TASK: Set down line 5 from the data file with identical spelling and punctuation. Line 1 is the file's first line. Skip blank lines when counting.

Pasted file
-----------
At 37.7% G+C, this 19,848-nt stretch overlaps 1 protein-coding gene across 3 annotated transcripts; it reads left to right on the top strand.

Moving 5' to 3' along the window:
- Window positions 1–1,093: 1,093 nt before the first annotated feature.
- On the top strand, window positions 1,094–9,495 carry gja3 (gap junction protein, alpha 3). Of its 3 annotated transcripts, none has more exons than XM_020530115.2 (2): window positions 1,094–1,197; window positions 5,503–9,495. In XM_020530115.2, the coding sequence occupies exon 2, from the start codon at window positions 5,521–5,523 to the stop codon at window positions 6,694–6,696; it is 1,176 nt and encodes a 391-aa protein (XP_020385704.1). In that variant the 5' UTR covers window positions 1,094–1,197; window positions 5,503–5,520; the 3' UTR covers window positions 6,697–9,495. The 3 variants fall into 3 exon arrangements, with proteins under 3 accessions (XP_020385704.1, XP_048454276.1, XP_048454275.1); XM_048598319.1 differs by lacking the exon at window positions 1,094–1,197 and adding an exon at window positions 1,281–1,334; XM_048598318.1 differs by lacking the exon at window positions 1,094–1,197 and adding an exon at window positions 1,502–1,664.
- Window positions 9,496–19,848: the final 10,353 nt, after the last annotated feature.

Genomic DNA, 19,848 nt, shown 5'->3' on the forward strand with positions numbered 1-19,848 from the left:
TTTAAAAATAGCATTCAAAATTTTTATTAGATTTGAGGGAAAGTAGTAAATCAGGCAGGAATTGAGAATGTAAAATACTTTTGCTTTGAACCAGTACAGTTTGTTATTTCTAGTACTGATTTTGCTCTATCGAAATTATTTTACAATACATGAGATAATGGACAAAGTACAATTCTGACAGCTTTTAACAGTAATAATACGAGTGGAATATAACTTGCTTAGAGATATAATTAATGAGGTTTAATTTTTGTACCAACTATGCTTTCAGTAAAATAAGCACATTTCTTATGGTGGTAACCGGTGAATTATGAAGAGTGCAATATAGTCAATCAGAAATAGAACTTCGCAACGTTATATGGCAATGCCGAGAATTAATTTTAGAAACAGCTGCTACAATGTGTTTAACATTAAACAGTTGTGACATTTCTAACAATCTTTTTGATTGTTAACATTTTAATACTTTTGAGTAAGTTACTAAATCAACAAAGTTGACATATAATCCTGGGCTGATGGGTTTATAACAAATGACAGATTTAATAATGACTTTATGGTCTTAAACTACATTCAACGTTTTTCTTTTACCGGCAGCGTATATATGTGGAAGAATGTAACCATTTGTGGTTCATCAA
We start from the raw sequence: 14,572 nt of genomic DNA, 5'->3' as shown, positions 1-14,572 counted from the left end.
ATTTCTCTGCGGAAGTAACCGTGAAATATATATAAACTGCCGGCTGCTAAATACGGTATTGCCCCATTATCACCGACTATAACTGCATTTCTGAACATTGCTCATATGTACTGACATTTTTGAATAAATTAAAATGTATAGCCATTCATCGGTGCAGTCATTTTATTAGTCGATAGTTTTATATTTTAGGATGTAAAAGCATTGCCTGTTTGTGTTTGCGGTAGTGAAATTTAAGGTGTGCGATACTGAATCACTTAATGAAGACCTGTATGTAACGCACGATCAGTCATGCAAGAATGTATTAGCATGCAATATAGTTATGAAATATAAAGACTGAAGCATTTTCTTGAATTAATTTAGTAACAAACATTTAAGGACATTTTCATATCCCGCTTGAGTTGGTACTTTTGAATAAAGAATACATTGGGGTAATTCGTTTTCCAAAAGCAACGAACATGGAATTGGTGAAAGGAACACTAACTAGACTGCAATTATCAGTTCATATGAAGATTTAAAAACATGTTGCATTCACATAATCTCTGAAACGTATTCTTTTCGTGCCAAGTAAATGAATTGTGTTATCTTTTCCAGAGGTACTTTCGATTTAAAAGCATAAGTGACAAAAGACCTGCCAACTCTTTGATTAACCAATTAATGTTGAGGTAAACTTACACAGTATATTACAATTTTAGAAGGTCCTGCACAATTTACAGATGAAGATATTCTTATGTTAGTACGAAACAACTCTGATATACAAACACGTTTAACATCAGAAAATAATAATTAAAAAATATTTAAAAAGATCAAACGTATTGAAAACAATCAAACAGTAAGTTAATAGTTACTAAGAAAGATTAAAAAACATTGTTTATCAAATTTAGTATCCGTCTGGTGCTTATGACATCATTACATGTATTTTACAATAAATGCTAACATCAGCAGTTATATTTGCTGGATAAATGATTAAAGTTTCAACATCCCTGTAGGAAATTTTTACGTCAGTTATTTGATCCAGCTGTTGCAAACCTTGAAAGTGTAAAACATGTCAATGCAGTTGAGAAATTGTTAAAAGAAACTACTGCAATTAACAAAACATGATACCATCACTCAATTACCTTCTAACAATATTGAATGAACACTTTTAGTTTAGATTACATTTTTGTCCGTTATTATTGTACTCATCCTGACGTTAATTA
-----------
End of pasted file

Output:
- Window positions 9,496–19,848: the final 10,353 nt, after the last annotated feature.